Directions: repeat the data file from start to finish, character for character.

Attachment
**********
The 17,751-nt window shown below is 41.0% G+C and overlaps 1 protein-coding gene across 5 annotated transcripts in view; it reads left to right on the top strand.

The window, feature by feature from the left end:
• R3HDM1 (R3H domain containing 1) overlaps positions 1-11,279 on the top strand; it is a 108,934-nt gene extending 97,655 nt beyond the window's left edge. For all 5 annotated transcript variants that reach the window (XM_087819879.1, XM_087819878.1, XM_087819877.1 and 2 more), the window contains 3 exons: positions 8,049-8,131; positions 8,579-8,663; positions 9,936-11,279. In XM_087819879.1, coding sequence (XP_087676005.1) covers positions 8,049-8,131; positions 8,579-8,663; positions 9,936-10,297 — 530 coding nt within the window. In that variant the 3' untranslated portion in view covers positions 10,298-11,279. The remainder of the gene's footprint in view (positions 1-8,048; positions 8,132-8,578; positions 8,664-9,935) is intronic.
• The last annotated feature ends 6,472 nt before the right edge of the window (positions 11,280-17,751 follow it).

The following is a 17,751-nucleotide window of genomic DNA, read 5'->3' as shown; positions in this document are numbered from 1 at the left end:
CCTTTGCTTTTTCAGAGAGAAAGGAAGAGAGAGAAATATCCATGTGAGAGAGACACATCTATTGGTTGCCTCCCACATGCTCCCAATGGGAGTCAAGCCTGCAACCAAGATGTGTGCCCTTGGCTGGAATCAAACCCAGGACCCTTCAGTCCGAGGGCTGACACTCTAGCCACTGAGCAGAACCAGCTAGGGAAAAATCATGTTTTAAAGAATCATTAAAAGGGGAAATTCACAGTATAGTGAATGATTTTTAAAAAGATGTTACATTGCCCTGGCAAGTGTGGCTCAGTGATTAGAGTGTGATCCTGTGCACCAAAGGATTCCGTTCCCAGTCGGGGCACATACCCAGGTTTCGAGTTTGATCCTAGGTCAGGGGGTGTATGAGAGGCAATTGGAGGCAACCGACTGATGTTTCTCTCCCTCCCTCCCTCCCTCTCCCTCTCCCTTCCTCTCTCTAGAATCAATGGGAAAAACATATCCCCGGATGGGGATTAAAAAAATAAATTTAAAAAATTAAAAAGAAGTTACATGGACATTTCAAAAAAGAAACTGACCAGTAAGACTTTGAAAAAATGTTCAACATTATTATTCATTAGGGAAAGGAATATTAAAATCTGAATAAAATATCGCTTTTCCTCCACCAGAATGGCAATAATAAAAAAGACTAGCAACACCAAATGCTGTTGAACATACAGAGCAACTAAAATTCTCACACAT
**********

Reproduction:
The 17,751-nt window shown below is 41.0% G+C and overlaps 1 protein-coding gene across 5 annotated transcripts in view; it reads left to right on the top strand.

The window, feature by feature from the left end:
• R3HDM1 (R3H domain containing 1) overlaps positions 1-11,279 on the top strand; it is a 108,934-nt gene extending 97,655 nt beyond the window's left edge. For all 5 annotated transcript variants that reach the window (XM_087819879.1, XM_087819878.1, XM_087819877.1 and 2 more), the window contains 3 exons: positions 8,049-8,131; positions 8,579-8,663; positions 9,936-11,279. In XM_087819879.1, coding sequence (XP_087676005.1) covers positions 8,049-8,131; positions 8,579-8,663; positions 9,936-10,297 — 530 coding nt within the window. In that variant the 3' untranslated portion in view covers positions 10,298-11,279. The remainder of the gene's footprint in view (positions 1-8,048; positions 8,132-8,578; positions 8,664-9,935) is intronic.
• The last annotated feature ends 6,472 nt before the right edge of the window (positions 11,280-17,751 follow it).

The following is a 17,751-nucleotide window of genomic DNA, read 5'->3' as shown; positions in this document are numbered from 1 at the left end:
CCTTTGCTTTTTCAGAGAGAAAGGAAGAGAGAGAAATATCCATGTGAGAGAGACACATCTATTGGTTGCCTCCCACATGCTCCCAATGGGAGTCAAGCCTGCAACCAAGATGTGTGCCCTTGGCTGGAATCAAACCCAGGACCCTTCAGTCCGAGGGCTGACACTCTAGCCACTGAGCAGAACCAGCTAGGGAAAAATCATGTTTTAAAGAATCATTAAAAGGGGAAATTCACAGTATAGTGAATGATTTTTAAAAAGATGTTACATTGCCCTGGCAAGTGTGGCTCAGTGATTAGAGTGTGATCCTGTGCACCAAAGGATTCCGTTCCCAGTCGGGGCACATACCCAGGTTTCGAGTTTGATCCTAGGTCAGGGGGTGTATGAGAGGCAATTGGAGGCAACCGACTGATGTTTCTCTCCCTCCCTCCCTCCCTCTCCCTCTCCCTTCCTCTCTCTAGAATCAATGGGAAAAACATATCCCCGGATGGGGATTAAAAAAATAAATTTAAAAAATTAAAAAGAAGTTACATGGACATTTCAAAAAAGAAACTGACCAGTAAGACTTTGAAAAAATGTTCAACATTATTATTCATTAGGGAAAGGAATATTAAAATCTGAATAAAATATCGCTTTTCCTCCACCAGAATGGCAATAATAAAAAAGACTAGCAACACCAAATGCTGTTGAACATACAGAGCAACTAAAATTCTCACACAT